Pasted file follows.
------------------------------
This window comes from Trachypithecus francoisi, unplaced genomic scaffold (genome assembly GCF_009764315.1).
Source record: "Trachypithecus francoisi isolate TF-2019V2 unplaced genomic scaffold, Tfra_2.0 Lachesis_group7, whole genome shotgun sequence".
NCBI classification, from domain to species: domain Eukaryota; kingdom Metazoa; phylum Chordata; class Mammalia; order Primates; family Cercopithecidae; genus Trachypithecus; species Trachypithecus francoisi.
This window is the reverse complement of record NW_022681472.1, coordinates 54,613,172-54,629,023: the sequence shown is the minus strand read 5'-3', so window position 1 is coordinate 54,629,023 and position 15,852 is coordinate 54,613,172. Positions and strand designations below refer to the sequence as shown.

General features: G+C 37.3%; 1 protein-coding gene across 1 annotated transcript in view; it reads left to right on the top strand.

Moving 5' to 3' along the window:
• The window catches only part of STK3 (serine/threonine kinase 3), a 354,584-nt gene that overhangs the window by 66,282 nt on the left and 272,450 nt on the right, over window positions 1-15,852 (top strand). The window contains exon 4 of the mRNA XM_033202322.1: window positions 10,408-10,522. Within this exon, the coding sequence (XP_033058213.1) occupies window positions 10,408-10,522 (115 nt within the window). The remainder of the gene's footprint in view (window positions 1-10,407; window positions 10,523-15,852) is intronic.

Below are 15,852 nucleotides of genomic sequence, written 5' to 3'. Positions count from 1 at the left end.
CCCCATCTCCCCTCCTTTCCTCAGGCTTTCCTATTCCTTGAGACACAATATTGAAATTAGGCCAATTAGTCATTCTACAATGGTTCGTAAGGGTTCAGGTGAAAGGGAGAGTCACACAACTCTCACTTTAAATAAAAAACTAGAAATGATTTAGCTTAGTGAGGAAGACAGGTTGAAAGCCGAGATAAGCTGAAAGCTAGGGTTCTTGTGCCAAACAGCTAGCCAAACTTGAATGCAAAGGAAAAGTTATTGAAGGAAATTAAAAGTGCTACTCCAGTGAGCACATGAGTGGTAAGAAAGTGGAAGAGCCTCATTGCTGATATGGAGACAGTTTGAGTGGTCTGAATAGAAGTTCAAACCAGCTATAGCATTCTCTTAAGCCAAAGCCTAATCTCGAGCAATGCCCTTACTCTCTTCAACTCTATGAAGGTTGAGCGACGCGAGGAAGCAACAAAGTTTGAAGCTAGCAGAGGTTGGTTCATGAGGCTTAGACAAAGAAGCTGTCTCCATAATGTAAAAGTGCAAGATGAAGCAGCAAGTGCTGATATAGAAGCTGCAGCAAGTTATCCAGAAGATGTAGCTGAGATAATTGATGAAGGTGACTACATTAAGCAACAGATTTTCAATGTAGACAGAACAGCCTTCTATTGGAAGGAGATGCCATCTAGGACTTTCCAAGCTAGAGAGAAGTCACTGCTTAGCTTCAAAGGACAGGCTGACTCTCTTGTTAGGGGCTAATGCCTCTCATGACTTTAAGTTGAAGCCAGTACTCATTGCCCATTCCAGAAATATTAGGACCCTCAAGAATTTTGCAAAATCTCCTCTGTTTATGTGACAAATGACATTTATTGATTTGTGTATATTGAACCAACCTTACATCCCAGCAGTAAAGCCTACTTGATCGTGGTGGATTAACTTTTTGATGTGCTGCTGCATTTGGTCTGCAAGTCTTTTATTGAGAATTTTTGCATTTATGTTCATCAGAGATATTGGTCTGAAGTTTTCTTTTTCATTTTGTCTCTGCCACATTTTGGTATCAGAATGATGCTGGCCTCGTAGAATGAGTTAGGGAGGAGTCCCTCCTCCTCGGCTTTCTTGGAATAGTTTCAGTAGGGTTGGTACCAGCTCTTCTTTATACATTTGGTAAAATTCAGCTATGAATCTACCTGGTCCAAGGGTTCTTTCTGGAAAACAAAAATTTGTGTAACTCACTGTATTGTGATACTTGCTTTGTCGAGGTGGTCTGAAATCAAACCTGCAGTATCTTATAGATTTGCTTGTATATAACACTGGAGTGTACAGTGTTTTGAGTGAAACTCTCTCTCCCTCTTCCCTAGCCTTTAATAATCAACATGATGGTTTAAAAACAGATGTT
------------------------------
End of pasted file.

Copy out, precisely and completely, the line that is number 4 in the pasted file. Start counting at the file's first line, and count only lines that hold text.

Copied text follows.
This window is the reverse complement of record NW_022681472.1, coordinates 54,613,172-54,629,023: the sequence shown is the minus strand read 5'-3', so window position 1 is coordinate 54,629,023 and position 15,852 is coordinate 54,613,172. Positions and strand designations below refer to the sequence as shown.